Special Release - Debt Ceiling Theatrics

Tanya Carson West Financial Services

The main concern for markets in the coming weeks is negotiations on the debt ceiling. Recently, Treasury Secretary Janet Yellen raised the stakes when she moved up her estimate of a possible default to June 1st. As that date approaches, investors are becoming increasingly concerned with the debt ceiling debate, and the ramifications should the U.S. government be in default.

The debt ceiling has been a recurring news item every few years for decades, with both sides reaching an agreement each time in the past. Is this time different? Negotiations have been ongoing since last week, but June 1st is looming large. The debates will continue until a resolution is found, possibly at the last minute. A default by the U.S. government is extremely unlikely, with the closest comparison being in 2011, when the nation’s debt was downgraded by Standard & Poor’s. The risk of a possible default this time around has already impacted markets, most notably in short-term treasury bills. Treasury yields have risen dramatically for issues with maturity dates at the beginning of June, due to the heightened uncertainty.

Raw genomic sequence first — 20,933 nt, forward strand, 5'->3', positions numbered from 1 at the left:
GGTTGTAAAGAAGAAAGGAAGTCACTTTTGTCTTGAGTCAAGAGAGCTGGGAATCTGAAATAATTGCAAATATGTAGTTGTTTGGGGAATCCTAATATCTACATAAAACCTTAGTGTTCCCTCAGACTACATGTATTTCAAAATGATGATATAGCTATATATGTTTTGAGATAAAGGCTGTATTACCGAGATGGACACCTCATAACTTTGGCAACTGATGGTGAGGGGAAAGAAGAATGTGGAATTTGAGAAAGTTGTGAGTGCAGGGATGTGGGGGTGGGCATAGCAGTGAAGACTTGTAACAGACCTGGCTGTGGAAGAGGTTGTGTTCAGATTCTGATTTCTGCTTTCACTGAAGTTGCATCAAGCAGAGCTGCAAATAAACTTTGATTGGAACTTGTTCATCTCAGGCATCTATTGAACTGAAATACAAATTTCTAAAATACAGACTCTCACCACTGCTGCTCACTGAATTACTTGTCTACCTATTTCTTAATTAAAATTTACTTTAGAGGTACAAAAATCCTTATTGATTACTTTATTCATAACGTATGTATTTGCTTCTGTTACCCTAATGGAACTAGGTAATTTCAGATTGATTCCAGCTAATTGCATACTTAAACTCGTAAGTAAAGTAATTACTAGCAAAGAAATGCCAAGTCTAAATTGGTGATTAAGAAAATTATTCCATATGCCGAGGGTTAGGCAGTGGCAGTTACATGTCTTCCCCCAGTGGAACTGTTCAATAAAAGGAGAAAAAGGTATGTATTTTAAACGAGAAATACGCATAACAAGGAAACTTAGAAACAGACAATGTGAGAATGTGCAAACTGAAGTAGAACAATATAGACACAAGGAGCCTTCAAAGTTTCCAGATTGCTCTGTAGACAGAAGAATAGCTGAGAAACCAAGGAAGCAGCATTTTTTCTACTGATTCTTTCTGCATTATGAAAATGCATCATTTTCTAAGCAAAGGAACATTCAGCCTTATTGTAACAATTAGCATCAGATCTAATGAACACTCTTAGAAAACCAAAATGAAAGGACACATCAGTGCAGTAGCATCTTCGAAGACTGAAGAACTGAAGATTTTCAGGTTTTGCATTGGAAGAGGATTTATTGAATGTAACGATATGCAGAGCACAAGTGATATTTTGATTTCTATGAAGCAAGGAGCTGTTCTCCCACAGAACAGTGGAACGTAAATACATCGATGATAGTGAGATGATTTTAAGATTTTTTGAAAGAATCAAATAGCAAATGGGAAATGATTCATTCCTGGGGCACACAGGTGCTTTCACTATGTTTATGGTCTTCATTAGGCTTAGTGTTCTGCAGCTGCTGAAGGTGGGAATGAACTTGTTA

Beyond recent events, investors have a renewed interest in treasuries, as rising interest rates have made them attractive for the first time in many years. The big question now is what happens if the government fails to make a deal in time and is not able to pay all their bills. As this has never happened before, there is little clarity whether certain groups possibly receive payment priority. This would affect not only bond holders, but recipients of government programs such as social security and Medicare. The most likely scenario would be a delay in the coupon and principal repayments for maturing debt until they can raise the debt ceiling. Until they can reach an agreement, the pressure is on lawmakers to come up with a plan, and quickly.

While the debt ceiling debate is causing volatility and uneasiness in the short run, previous instances are little more than a footnote in market history. For investors, who have no control over politics and tax policy, it is important to focus on their own goals, asset allocations, while keeping their emotions in check. If you would like to discuss the debt ceiling topic and how it relates to your situation in more detail, please contact a member of your team here at West.

Meet Tanya B. Carson, CFA »


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